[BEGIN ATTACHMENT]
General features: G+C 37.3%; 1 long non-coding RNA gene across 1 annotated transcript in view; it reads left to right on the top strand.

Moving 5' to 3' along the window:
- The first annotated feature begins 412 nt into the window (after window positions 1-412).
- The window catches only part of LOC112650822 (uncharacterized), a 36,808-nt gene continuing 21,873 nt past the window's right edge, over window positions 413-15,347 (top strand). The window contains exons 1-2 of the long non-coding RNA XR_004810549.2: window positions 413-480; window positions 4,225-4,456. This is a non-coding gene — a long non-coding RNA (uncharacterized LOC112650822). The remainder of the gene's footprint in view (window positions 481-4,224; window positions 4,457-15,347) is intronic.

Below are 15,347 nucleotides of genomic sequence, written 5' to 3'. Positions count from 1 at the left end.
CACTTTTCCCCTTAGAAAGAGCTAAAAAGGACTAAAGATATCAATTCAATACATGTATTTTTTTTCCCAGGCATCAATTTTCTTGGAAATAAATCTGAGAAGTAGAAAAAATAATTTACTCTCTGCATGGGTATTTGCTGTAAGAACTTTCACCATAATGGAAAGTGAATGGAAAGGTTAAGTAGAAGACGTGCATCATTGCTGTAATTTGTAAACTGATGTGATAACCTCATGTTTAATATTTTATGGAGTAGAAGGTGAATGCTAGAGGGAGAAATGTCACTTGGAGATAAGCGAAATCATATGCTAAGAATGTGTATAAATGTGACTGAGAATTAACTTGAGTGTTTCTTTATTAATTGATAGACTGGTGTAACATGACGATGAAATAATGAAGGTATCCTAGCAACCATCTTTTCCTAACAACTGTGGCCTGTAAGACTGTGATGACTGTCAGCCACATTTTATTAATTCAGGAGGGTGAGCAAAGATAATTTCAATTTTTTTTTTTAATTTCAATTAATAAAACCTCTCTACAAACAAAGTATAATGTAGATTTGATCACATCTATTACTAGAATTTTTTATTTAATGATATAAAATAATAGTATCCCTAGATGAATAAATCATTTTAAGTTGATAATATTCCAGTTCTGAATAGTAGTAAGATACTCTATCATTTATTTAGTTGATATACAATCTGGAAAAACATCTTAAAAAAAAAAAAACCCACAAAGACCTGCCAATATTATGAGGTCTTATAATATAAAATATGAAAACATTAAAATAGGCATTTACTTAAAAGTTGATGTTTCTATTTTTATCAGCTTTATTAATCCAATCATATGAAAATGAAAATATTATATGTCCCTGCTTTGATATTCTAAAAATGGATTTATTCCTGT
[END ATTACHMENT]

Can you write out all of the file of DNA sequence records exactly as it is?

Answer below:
General features: G+C 37.3%; 1 long non-coding RNA gene across 1 annotated transcript in view; it reads left to right on the top strand.

Moving 5' to 3' along the window:
- The first annotated feature begins 412 nt into the window (after window positions 1-412).
- The window catches only part of LOC112650822 (uncharacterized), a 36,808-nt gene continuing 21,873 nt past the window's right edge, over window positions 413-15,347 (top strand). The window contains exons 1-2 of the long non-coding RNA XR_004810549.2: window positions 413-480; window positions 4,225-4,456. This is a non-coding gene — a long non-coding RNA (uncharacterized LOC112650822). The remainder of the gene's footprint in view (window positions 481-4,224; window positions 4,457-15,347) is intronic.

Below are 15,347 nucleotides of genomic sequence, written 5' to 3'. Positions count from 1 at the left end.
CACTTTTCCCCTTAGAAAGAGCTAAAAAGGACTAAAGATATCAATTCAATACATGTATTTTTTTTCCCAGGCATCAATTTTCTTGGAAATAAATCTGAGAAGTAGAAAAAATAATTTACTCTCTGCATGGGTATTTGCTGTAAGAACTTTCACCATAATGGAAAGTGAATGGAAAGGTTAAGTAGAAGACGTGCATCATTGCTGTAATTTGTAAACTGATGTGATAACCTCATGTTTAATATTTTATGGAGTAGAAGGTGAATGCTAGAGGGAGAAATGTCACTTGGAGATAAGCGAAATCATATGCTAAGAATGTGTATAAATGTGACTGAGAATTAACTTGAGTGTTTCTTTATTAATTGATAGACTGGTGTAACATGACGATGAAATAATGAAGGTATCCTAGCAACCATCTTTTCCTAACAACTGTGGCCTGTAAGACTGTGATGACTGTCAGCCACATTTTATTAATTCAGGAGGGTGAGCAAAGATAATTTCAATTTTTTTTTTTAATTTCAATTAATAAAACCTCTCTACAAACAAAGTATAATGTAGATTTGATCACATCTATTACTAGAATTTTTTATTTAATGATATAAAATAATAGTATCCCTAGATGAATAAATCATTTTAAGTTGATAATATTCCAGTTCTGAATAGTAGTAAGATACTCTATCATTTATTTAGTTGATATACAATCTGGAAAAACATCTTAAAAAAAAAAAAACCCACAAAGACCTGCCAATATTATGAGGTCTTATAATATAAAATATGAAAACATTAAAATAGGCATTTACTTAAAAGTTGATGTTTCTATTTTTATCAGCTTTATTAATCCAATCATATGAAAATGAAAATATTATATGTCCCTGCTTTGATATTCTAAAAATGGATTTATTCCTGT